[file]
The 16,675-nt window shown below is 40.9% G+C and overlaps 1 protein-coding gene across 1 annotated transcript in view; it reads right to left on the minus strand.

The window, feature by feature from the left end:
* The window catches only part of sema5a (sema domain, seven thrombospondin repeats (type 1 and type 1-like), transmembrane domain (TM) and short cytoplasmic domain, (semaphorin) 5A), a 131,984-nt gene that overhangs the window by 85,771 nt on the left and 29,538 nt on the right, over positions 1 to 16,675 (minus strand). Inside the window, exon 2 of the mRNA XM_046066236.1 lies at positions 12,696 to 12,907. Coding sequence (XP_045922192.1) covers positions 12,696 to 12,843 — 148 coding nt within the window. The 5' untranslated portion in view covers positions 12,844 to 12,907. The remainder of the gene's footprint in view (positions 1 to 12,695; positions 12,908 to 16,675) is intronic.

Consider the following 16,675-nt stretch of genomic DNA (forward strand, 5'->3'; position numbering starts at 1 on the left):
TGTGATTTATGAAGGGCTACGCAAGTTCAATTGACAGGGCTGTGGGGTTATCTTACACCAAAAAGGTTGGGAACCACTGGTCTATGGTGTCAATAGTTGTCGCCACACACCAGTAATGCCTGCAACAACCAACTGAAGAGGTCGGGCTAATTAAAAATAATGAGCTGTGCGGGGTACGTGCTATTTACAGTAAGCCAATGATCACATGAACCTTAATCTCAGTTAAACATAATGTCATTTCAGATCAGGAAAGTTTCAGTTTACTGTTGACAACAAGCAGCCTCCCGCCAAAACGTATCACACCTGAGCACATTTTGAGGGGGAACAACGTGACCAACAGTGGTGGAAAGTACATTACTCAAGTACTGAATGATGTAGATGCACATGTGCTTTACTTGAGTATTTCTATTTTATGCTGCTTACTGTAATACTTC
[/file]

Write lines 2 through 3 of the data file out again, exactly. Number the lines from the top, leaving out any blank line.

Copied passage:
The window, feature by feature from the left end:
* The window catches only part of sema5a (sema domain, seven thrombospondin repeats (type 1 and type 1-like), transmembrane domain (TM) and short cytoplasmic domain, (semaphorin) 5A), a 131,984-nt gene that overhangs the window by 85,771 nt on the left and 29,538 nt on the right, over positions 1 to 16,675 (minus strand). Inside the window, exon 2 of the mRNA XM_046066236.1 lies at positions 12,696 to 12,907. Coding sequence (XP_045922192.1) covers positions 12,696 to 12,843 — 148 coding nt within the window. The 5' untranslated portion in view covers positions 12,844 to 12,907. The remainder of the gene's footprint in view (positions 1 to 12,695; positions 12,908 to 16,675) is intronic.